The second prediction of the passion

Published May 21, 2018, 10:00 PM

by Mario Casayuran and Vanne Elaine Terrazola


Mark 9:30-37


Jesus and his disciples left from there and began a journey through Galilee, but he did not wish anyone to know about it. He was teaching his disciples and telling them, “The Son of Man is to be handed over to men and they will kill him, and three days after his death he will rise.” But they did not understand the saying, and they were afraid to question him.

They came to Capernaum and, once inside the house, he began to ask them, “What were you arguing about on the way?” But they remained silent. For they had been discussing among themselves on the way who was the greatest. Then he sat down, called the Twelve, and said to them, “If anyone wishes to be first, he shall be the last of all and the servant of all.” Taking a child he placed it in their midst, and putting his arms around it he said to them, “Whoever receives one child such as this in my name, receives me; and whoever receives me, receives not me but the One who sent me.”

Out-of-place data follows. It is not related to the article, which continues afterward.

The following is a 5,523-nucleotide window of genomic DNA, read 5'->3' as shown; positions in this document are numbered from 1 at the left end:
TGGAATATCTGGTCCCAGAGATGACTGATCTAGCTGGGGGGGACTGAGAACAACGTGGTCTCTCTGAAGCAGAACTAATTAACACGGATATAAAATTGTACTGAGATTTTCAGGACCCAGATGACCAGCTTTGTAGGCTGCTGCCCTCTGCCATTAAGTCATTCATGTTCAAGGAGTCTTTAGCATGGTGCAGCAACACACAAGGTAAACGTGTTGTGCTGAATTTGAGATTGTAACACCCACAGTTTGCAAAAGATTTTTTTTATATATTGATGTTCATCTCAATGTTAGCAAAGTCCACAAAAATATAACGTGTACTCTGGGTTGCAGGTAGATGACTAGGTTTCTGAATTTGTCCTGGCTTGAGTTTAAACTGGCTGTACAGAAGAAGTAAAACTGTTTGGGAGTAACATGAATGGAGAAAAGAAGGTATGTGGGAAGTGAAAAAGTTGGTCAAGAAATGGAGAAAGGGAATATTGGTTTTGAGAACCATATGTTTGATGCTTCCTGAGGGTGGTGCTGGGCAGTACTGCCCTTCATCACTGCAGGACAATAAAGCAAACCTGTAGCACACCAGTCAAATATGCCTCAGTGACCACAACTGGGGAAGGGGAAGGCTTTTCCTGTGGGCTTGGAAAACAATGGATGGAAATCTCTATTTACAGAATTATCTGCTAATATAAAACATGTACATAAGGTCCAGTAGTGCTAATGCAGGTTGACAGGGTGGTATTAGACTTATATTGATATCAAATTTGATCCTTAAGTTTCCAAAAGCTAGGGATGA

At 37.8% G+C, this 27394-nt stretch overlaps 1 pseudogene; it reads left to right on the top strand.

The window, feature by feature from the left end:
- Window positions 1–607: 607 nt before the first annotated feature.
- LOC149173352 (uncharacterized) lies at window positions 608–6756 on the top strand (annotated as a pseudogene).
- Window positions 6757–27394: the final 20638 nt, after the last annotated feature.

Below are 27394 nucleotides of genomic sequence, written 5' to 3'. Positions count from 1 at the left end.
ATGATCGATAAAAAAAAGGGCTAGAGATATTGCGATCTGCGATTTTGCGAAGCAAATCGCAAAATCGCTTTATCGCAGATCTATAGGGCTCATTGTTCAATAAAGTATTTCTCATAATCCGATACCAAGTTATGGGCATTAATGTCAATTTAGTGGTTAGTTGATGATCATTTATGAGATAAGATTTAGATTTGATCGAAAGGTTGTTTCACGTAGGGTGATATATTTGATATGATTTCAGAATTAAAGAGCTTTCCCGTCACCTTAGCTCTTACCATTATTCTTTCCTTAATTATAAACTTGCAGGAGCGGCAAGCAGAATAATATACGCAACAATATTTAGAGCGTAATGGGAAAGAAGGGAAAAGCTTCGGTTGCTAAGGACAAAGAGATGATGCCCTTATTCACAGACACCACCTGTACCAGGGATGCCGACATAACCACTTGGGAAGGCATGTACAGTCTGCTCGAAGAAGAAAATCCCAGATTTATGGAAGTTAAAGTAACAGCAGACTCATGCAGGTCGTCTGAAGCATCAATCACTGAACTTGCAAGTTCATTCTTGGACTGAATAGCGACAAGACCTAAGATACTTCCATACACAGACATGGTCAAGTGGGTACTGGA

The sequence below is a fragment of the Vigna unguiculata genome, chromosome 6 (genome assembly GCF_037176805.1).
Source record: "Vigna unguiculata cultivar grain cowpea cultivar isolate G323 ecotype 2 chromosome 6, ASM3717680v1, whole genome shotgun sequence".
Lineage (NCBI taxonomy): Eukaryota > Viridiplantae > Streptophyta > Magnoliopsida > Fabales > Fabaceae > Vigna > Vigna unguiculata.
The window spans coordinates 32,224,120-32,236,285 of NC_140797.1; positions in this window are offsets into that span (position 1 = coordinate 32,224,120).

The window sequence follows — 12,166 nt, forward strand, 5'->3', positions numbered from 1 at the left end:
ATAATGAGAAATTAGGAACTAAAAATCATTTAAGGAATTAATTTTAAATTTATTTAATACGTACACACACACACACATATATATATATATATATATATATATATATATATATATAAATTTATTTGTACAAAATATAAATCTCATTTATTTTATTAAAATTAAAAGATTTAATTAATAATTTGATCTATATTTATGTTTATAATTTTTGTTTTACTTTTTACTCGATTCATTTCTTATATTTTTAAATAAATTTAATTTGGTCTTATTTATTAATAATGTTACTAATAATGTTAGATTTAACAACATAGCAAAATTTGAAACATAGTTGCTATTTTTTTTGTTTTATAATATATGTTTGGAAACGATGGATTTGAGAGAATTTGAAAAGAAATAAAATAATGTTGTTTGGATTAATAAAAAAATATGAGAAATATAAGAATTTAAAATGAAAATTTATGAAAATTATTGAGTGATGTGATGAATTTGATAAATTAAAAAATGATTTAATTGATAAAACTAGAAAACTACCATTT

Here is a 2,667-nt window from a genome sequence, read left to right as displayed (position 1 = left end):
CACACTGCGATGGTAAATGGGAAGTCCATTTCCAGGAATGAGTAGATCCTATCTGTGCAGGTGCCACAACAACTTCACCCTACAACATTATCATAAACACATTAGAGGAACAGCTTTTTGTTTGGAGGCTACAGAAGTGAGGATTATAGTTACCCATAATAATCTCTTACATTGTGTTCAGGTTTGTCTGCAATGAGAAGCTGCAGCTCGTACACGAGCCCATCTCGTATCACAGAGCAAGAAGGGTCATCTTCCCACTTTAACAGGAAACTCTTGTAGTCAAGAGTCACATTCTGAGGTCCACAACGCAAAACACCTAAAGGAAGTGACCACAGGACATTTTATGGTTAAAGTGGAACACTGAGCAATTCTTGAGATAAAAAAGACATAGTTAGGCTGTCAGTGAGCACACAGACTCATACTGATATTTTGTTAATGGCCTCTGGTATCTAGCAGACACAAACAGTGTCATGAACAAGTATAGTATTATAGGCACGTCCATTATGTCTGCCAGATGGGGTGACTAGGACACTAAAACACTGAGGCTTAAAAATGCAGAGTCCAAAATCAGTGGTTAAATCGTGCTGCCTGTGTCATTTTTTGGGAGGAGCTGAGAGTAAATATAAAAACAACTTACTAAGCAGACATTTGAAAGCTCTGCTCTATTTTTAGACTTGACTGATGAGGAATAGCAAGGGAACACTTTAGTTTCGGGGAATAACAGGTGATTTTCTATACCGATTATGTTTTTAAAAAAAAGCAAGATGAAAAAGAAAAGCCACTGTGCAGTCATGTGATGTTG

The greatest. The disciples do not answer when Jesus asks what they have been discussing along the way. They do not reveal the subject matter. But we know because the Gospel writer tells us.

The other word for discussing in Greek is arguing. The disciples argue who among them is the greatest, but their criterion is problematic. Perhaps the evangelist does not want to present how foolish the disciples have been.

Jesus takes the initiative to explain the bone of contention. He sits down and teaches that the greatest is the servant of all. The first is the last and the servant of all.

Jesus is clear about who is the greatest: the one who does not think of oneself as the best or having the authority that exacts obedience and tribute from others, but the one who serves everyone without discrimination.

The greatest is the one who stoops down to receive a little child for Jesus’ sake. Greatness in the world is measured by power, money, and prestige. In God’s Kingdom, the greatest does not display a sense of entitlement. Rather, one asks for opportunities to serve every person, especially the insignificant.


Do you feel great when you associate with the rich and the famous, taking selfies with them and posting in the social media?


SOURCE: “365 Days with the Lord 2018,” ST. PAULS Philippines, 7708 St. Paul Rd., SAV, Makati City (Phils.); Tel.: 895-9701; Fax 895-7328; E-mail: [email protected]; Website: